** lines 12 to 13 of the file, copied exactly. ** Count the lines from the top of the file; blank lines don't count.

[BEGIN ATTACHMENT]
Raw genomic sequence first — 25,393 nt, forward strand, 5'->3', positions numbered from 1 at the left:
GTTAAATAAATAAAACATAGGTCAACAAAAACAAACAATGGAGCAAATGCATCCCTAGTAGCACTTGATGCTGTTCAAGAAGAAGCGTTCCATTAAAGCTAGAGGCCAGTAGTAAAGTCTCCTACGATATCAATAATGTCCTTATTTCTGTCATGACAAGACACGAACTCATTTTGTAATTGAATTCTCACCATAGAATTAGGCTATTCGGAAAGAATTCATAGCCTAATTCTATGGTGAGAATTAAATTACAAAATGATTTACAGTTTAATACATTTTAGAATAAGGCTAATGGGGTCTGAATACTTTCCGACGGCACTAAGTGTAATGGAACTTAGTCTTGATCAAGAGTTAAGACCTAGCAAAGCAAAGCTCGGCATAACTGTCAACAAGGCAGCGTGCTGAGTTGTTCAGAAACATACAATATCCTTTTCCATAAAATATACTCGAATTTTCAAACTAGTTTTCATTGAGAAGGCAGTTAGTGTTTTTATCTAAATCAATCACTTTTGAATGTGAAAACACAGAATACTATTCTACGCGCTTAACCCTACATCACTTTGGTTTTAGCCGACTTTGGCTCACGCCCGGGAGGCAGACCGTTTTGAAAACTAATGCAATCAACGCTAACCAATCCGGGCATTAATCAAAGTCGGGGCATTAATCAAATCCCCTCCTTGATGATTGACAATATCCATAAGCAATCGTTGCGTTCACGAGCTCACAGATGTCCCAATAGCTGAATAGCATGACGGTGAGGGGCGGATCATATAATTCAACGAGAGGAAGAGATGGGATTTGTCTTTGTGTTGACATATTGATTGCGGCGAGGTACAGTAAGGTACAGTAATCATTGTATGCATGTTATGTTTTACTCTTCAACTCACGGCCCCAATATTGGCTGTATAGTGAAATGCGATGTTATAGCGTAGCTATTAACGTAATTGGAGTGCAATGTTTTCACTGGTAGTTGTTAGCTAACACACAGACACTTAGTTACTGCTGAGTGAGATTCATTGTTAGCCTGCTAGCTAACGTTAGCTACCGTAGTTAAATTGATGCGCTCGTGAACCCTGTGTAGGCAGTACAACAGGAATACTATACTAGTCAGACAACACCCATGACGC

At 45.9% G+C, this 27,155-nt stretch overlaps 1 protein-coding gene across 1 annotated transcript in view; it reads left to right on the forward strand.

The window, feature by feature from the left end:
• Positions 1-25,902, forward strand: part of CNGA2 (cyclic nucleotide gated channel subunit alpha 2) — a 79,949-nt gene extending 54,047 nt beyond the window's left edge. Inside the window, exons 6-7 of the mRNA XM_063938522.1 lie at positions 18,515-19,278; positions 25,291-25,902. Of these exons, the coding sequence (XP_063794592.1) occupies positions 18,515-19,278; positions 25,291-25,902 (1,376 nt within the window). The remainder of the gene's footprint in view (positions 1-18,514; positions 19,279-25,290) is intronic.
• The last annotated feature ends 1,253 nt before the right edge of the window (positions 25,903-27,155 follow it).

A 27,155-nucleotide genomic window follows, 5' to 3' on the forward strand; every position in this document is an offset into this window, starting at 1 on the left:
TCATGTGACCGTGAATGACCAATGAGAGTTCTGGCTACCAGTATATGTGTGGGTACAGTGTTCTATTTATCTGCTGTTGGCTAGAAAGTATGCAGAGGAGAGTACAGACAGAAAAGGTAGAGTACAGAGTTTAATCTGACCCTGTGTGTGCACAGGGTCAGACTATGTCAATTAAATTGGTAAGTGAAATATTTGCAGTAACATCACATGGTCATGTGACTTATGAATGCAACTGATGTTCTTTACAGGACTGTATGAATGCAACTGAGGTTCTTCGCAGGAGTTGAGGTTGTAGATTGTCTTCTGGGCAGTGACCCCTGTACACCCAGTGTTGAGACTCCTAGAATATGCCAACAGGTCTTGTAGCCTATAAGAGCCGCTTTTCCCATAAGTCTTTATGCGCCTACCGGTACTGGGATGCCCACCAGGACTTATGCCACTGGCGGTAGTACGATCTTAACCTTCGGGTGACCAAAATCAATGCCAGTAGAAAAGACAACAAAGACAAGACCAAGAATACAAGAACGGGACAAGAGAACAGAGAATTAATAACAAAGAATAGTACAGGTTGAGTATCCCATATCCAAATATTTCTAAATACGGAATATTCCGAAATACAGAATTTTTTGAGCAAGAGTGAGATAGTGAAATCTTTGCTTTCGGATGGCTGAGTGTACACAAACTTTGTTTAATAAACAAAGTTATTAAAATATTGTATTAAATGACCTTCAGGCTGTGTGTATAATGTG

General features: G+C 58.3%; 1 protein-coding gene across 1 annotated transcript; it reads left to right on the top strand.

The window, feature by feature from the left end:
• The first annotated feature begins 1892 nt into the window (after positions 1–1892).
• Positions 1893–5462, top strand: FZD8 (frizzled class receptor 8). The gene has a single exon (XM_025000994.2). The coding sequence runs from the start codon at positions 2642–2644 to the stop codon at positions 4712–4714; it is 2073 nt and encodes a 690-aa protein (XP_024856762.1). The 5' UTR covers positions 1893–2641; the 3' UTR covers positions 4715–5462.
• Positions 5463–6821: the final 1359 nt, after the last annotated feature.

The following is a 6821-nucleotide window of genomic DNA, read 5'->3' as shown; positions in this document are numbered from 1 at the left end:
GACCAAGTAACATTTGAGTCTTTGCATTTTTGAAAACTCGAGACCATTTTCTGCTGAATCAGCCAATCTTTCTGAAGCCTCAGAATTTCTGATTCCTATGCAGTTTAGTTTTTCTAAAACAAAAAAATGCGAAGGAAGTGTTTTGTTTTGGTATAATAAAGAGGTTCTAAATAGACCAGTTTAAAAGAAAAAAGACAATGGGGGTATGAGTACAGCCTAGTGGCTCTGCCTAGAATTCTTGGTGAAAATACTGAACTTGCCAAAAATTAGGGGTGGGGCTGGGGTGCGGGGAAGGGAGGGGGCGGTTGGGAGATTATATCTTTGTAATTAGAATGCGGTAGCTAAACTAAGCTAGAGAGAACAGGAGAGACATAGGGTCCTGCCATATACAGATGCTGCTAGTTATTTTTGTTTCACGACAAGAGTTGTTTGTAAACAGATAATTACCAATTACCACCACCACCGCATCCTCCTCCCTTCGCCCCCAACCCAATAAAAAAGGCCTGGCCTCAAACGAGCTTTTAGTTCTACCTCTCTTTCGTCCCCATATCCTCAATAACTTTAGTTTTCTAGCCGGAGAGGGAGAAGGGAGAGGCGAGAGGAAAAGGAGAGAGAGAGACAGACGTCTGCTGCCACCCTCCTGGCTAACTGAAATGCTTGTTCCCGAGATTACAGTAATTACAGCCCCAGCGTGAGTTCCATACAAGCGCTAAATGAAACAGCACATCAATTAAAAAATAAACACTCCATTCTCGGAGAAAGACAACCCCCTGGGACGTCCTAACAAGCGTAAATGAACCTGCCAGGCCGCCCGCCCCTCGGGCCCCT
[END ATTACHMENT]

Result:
• Positions 1893–5462, top strand: FZD8 (frizzled class receptor 8). The gene has a single exon (XM_025000994.2). The coding sequence runs from the start codon at positions 2642–2644 to the stop codon at positions 4712–4714; it is 2073 nt and encodes a 690-aa protein (XP_024856762.1). The 5' UTR covers positions 1893–2641; the 3' UTR covers positions 4715–5462.
• Positions 5463–6821: the final 1359 nt, after the last annotated feature.